Yoga for Health: Positioning Your Body and Mind
Have you rolled out a yoga mat lately? If so, you’re among many who have taken up yoga to relax and stay fit. One in seven adults in the U.S. has practiced yoga in the past year. Yoga may help bring several health and wellness benefits.
Based on Indian philosophy, yoga involves both the body and mind. It began as a spiritual practice. Modern yoga focuses more on physical poses, breathing techniques, and meditation. Meditation involves exercises that help you clear and calm your thoughts.
“With practice, yoga can teach you to direct the mind on a single object,” explains Dr. Pamela Jeter, an NIH expert on yoga research. “It’s practicing being aware and present from moment to moment.”
But, she says, it takes a lot of practice. She suggests focusing on the physical aspects at first. With time, the meditation part becomes easier.
There are many types of yoga. Some are slower and focus on holding poses. Others involve flowing movements that connect to your breathing.
Research suggests that yoga may help improve general wellness. In studies, yoga has helped some people manage stress, improve mental health, lose weight, or quit smoking.
There’s also evidence that yoga may be helpful for some medical conditions. Yoga may help lessen pain and menopause symptoms. It improved sleep in studies of older adults and people with cancer.
Several studies have shown that yoga can help those with chronic low back pain. Some experts now recommend it as a first-line treatment for low back pain, among other non-drug treatments.
But, Jeter cautions, more high-quality research is needed to confirm yoga’s health benefits. “There’s a lot of research out there for different health conditions, but there’s not enough to say for sure,” she says. Yoga shouldn’t replace treatment from your health care provider.
It’s also unclear what it is about yoga that helps. The practice combines physical, mental, and spiritual elements. “There are a lot of components in yoga. We don’t know what the active ingredient is,” Jeter says.
Research into yoga is ongoing. Studies are now looking at whether yoga is helpful for specific groups of people. For example, whether it can reduce chronic pain for military veterans or improve quality of life for people who have had breast cancer. New studies are also looking into whether yoga may help mental health conditions like anxiety, depression, and post-traumatic stress disorder (PTSD).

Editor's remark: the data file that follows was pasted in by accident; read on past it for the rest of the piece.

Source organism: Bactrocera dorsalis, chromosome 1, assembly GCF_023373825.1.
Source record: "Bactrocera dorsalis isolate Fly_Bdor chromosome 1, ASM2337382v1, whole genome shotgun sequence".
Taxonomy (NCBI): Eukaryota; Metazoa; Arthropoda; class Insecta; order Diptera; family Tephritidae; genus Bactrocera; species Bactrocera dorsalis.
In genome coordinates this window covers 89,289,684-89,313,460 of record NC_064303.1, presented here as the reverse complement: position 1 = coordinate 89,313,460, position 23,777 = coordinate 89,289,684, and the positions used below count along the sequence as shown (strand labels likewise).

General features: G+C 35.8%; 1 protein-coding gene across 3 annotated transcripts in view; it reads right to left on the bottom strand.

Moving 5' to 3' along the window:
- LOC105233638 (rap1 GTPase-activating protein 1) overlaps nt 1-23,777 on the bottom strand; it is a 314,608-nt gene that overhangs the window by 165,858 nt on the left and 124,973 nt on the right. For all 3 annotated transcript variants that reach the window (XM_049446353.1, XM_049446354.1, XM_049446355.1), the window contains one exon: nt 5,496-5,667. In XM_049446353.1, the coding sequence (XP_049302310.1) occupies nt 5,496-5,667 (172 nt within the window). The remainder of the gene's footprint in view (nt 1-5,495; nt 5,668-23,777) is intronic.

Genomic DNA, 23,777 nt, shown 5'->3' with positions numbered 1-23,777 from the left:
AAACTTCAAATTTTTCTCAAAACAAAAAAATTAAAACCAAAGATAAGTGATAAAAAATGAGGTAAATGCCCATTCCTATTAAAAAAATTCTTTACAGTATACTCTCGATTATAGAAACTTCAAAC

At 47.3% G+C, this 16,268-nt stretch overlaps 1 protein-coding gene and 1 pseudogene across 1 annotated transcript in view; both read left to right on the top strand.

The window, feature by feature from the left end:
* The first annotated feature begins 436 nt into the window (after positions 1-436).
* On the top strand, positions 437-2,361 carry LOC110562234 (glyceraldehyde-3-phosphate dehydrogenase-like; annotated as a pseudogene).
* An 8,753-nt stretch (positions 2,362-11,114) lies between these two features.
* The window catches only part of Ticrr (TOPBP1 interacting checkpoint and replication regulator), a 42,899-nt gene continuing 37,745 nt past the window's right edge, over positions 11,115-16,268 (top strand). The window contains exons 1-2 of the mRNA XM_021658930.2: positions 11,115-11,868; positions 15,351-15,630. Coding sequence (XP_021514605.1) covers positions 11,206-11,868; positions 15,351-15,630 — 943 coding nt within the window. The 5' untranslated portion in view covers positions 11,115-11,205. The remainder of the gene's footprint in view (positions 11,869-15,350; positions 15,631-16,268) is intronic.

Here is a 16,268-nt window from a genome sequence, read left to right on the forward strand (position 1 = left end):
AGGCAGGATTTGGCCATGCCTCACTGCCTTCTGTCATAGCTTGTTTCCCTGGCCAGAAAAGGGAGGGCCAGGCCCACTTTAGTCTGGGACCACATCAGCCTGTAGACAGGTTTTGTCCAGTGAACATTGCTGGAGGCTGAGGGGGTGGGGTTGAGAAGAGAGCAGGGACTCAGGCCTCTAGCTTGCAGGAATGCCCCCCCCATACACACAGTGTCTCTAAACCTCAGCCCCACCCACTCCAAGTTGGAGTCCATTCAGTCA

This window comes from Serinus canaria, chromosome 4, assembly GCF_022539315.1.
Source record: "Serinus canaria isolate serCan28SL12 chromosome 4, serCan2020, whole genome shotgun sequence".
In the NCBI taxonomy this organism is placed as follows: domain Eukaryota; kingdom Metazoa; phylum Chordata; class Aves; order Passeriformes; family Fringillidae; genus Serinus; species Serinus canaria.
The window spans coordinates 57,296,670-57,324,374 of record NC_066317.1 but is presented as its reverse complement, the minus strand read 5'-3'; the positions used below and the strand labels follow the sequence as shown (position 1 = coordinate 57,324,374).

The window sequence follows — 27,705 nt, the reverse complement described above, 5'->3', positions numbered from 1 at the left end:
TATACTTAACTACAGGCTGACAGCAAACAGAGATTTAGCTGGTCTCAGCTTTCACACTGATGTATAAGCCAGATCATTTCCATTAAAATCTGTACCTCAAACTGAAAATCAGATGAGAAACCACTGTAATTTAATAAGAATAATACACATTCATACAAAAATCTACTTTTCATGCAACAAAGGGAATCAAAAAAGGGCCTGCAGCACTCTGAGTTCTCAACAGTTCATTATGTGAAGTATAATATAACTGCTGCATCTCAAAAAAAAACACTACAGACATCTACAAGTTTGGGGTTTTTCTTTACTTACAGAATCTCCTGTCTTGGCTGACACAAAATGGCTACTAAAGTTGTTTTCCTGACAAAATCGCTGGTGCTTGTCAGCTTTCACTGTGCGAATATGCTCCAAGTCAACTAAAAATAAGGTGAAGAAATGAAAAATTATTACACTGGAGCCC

What should you know if you’re thinking about starting yoga? “Start slowly and carefully in order to avoid any sort of injury,” Jeter says. If you have a medical condition, talk with your health care provider before getting started.
Everyone’s body is different. Yoga postures should be modified based on your abilities. Choose an instructor who is experienced and attentive to your needs.
You may also want to seek out a yoga therapist. “Yoga therapists have more extensive training than that required of a regular yoga teacher,” Jeter explains. “They’re trained to work with different conditions and mostly work one-on-one or in small groups.”
Getting Started With Yoga
- Start with an appropriate yoga class. Look for ones called beginner level, “gentle” yoga, or senior classes.
- Ask about the training and experience of the yoga instructor you’re considering.
- Talk with your health care provider before trying yoga if you’re pregnant, older, or have a health condition.
- Let your yoga instructor know about your individual needs and any medical issues.
- Go slowly to prevent injury. Avoid extreme positions and forceful breathing. Listen to your body.
Source: NIH News in Health